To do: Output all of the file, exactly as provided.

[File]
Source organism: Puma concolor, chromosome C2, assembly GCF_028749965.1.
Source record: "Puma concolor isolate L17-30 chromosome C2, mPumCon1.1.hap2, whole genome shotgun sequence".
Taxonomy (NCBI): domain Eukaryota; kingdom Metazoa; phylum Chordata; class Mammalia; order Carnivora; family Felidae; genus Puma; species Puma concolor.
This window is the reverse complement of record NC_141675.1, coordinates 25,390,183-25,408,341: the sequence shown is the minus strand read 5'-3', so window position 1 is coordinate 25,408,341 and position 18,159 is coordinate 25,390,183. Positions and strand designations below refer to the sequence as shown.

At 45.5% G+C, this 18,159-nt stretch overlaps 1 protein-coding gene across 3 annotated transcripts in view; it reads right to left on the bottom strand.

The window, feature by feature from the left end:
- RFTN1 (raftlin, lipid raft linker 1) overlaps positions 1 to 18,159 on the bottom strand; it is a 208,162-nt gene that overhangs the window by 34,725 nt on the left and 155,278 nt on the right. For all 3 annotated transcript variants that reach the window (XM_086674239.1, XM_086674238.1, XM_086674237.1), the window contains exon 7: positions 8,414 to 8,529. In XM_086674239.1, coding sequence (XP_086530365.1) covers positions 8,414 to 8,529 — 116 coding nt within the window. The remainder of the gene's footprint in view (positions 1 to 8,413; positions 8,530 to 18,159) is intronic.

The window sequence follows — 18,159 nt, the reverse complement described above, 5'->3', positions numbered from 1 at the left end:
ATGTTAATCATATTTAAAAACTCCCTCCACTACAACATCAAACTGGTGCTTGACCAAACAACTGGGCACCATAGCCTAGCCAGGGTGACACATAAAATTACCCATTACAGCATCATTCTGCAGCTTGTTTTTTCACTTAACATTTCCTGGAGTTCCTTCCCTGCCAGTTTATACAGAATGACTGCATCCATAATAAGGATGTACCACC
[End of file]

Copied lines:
Source organism: Puma concolor, chromosome C2, assembly GCF_028749965.1.
Source record: "Puma concolor isolate L17-30 chromosome C2, mPumCon1.1.hap2, whole genome shotgun sequence".
Taxonomy (NCBI): domain Eukaryota; kingdom Metazoa; phylum Chordata; class Mammalia; order Carnivora; family Felidae; genus Puma; species Puma concolor.
This window is the reverse complement of record NC_141675.1, coordinates 25,390,183-25,408,341: the sequence shown is the minus strand read 5'-3', so window position 1 is coordinate 25,408,341 and position 18,159 is coordinate 25,390,183. Positions and strand designations below refer to the sequence as shown.

At 45.5% G+C, this 18,159-nt stretch overlaps 1 protein-coding gene across 3 annotated transcripts in view; it reads right to left on the bottom strand.

The window, feature by feature from the left end:
- RFTN1 (raftlin, lipid raft linker 1) overlaps positions 1 to 18,159 on the bottom strand; it is a 208,162-nt gene that overhangs the window by 34,725 nt on the left and 155,278 nt on the right. For all 3 annotated transcript variants that reach the window (XM_086674239.1, XM_086674238.1, XM_086674237.1), the window contains exon 7: positions 8,414 to 8,529. In XM_086674239.1, coding sequence (XP_086530365.1) covers positions 8,414 to 8,529 — 116 coding nt within the window. The remainder of the gene's footprint in view (positions 1 to 8,413; positions 8,530 to 18,159) is intronic.

The window sequence follows — 18,159 nt, the reverse complement described above, 5'->3', positions numbered from 1 at the left end:
ATGTTAATCATATTTAAAAACTCCCTCCACTACAACATCAAACTGGTGCTTGACCAAACAACTGGGCACCATAGCCTAGCCAGGGTGACACATAAAATTACCCATTACAGCATCATTCTGCAGCTTGTTTTTTCACTTAACATTTCCTGGAGTTCCTTCCCTGCCAGTTTATACAGAATGACTGCATCCATAATAAGGATGTACCACC